• 15
I Am One of a Kind—Uniqueness Proofs
How do you prove that a given mathematical result is unique? Assume that more than one solution exists and then see if there is a contradiction. Use this technique to prove several theorems, including the important division algorithm from arithmetic. x
• 16
Let Me Count the Ways—Enumeration Proofs
The famous Four Color theorem, dealing with the minimum number of colors needed to distinguish adjacent regions on a map with different colors, was finally proved by a brute force technique called enumeration of cases. Learn how this approach works and why mathematicians dislike it—although they often rely on it. x
• 17
You’ve studied proofs. How about disproofs? How do you show that a conjecture is false? Experience the fun of finding counterexamples. Then explore some famous paradoxes in mathematics, including Bertrand Russell’s barber paradox, which shook the foundations of set theory. x
• 18
When 1 = 2—False Proofs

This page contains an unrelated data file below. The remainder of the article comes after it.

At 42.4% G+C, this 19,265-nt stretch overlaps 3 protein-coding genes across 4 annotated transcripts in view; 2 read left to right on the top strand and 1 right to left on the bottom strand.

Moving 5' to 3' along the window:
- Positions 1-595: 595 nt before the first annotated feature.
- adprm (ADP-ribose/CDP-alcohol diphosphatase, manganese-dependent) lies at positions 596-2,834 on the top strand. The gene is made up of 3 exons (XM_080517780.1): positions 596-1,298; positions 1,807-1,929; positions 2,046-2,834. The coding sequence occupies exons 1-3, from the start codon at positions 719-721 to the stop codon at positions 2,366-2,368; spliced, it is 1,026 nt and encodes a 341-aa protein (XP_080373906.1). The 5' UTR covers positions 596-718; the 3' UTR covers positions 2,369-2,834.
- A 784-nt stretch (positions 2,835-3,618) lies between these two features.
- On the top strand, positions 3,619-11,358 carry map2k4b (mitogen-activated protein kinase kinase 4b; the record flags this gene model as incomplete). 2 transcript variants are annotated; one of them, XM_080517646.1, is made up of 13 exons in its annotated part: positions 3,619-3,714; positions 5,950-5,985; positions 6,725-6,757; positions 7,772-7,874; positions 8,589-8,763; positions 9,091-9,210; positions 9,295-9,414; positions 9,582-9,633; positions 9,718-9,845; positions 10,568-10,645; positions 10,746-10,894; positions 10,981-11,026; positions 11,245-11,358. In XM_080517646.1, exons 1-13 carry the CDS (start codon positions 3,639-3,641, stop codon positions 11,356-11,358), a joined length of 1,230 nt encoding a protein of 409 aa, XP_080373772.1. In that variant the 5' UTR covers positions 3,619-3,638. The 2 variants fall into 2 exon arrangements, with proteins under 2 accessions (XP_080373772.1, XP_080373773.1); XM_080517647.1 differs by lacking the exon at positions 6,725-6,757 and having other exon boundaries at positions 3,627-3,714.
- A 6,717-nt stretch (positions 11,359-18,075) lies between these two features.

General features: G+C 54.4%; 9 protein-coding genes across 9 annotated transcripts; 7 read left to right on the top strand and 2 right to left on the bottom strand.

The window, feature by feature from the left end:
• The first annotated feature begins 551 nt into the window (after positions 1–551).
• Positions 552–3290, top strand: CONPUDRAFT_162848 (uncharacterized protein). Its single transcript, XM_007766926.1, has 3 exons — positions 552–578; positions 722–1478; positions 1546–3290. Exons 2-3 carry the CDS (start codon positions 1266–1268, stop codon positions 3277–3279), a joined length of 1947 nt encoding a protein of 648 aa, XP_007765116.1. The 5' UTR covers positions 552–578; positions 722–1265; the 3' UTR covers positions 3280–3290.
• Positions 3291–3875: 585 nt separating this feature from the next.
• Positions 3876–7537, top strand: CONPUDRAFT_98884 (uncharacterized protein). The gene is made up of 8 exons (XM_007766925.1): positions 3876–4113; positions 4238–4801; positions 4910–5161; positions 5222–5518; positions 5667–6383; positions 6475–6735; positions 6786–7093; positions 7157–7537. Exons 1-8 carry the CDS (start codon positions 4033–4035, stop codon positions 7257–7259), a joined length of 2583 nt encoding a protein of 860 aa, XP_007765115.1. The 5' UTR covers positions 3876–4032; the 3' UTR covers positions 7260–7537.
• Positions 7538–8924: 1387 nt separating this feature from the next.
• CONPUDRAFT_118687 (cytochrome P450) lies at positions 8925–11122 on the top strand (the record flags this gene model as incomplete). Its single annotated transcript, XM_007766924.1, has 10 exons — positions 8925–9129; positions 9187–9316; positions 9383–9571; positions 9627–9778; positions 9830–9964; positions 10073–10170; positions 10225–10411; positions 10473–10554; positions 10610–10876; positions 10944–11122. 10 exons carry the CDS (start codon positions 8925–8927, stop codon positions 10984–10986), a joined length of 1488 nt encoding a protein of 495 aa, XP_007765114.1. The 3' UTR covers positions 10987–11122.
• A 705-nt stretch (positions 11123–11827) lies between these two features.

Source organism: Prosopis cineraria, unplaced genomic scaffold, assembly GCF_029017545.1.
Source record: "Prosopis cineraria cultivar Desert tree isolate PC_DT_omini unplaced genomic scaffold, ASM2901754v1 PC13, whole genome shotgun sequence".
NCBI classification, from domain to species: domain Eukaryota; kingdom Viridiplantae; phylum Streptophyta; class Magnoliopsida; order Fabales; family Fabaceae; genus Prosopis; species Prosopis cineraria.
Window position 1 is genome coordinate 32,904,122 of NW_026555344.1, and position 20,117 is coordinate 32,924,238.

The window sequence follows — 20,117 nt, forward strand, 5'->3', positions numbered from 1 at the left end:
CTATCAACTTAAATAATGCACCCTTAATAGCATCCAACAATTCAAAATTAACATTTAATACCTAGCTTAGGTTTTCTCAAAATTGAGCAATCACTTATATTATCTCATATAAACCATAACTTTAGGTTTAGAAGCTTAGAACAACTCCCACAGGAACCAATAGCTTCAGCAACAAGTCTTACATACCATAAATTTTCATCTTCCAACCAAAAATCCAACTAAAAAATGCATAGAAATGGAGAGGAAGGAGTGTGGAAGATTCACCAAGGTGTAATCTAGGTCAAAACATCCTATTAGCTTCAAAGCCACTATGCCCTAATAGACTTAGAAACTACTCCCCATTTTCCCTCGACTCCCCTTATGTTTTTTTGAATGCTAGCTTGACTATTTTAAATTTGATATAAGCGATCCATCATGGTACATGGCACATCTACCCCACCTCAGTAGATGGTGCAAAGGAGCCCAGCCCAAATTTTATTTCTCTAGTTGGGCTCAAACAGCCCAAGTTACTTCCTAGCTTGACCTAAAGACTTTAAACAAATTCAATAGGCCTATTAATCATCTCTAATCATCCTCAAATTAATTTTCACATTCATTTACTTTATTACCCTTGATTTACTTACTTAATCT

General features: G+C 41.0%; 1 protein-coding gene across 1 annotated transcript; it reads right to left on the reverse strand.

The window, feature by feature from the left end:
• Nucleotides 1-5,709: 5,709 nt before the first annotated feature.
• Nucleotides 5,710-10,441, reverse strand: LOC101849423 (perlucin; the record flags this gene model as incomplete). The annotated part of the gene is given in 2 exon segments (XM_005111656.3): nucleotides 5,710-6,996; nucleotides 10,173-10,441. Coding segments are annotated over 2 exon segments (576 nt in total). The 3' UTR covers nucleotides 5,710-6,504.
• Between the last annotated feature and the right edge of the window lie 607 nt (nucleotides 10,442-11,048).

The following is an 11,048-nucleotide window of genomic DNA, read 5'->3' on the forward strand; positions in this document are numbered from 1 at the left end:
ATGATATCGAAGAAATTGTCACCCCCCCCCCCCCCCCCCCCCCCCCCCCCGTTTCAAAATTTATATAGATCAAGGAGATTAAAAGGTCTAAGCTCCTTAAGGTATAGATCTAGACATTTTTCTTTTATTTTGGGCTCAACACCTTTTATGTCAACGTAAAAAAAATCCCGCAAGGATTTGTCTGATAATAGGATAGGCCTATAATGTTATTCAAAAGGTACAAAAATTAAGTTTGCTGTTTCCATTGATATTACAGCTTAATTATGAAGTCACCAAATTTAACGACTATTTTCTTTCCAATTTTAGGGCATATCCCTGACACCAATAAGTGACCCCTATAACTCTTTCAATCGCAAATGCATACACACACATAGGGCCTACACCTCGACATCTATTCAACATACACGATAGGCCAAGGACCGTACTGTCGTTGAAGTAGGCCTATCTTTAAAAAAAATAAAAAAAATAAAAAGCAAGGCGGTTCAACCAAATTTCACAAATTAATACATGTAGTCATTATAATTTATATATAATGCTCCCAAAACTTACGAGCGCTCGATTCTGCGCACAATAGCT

Strengthen your appreciation for good proofs by looking at bad proofs, including common errors that students make such as dividing by 0 and circular reasoning. Then survey the history of attempts to prove some renowned conjectures from geometry and number theory. x
• 19
A Picture Says It All—Visual Proofs
Before he became the 20th U. S. president, James A. Garfield published an original proof of the Pythagorean theorem that relied on a visual argument. See how pictures play an important role in understanding why a particular mathematical statement may be true. But is a visual proof really a proof? x
• 20
The Queen of Mathematics—Number Theory
The great mathematician Carl Friedrich Gauss once said that if mathematics is the queen of the sciences, then number theory is the queen of mathematics. Embark on the study of this fascinating discipline by proving theorems about prime numbers. x
• 21
Primal Studies—More Number Theory